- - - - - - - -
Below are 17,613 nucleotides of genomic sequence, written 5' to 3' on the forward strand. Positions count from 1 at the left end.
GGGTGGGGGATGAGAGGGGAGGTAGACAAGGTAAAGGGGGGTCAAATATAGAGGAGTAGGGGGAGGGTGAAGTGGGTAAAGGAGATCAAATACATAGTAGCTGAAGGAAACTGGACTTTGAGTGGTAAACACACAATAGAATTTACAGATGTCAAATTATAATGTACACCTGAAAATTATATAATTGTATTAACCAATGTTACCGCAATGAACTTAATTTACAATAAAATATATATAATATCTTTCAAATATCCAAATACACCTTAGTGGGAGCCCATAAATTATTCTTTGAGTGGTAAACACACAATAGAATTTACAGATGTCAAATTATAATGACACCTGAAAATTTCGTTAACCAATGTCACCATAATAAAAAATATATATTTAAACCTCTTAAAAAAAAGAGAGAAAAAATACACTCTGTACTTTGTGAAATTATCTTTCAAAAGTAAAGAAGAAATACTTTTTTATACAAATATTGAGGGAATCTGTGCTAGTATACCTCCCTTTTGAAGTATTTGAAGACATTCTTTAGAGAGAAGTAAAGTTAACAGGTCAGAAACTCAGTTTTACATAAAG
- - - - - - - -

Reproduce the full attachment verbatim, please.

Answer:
Below are 17,613 nucleotides of genomic sequence, written 5' to 3' on the forward strand. Positions count from 1 at the left end.
GGGTGGGGGATGAGAGGGGAGGTAGACAAGGTAAAGGGGGGTCAAATATAGAGGAGTAGGGGGAGGGTGAAGTGGGTAAAGGAGATCAAATACATAGTAGCTGAAGGAAACTGGACTTTGAGTGGTAAACACACAATAGAATTTACAGATGTCAAATTATAATGTACACCTGAAAATTATATAATTGTATTAACCAATGTTACCGCAATGAACTTAATTTACAATAAAATATATATAATATCTTTCAAATATCCAAATACACCTTAGTGGGAGCCCATAAATTATTCTTTGAGTGGTAAACACACAATAGAATTTACAGATGTCAAATTATAATGACACCTGAAAATTTCGTTAACCAATGTCACCATAATAAAAAATATATATTTAAACCTCTTAAAAAAAAGAGAGAAAAAATACACTCTGTACTTTGTGAAATTATCTTTCAAAAGTAAAGAAGAAATACTTTTTTATACAAATATTGAGGGAATCTGTGCTAGTATACCTCCCTTTTGAAGTATTTGAAGACATTCTTTAGAGAGAAGTAAAGTTAACAGGTCAGAAACTCAGTTTTACATAAAG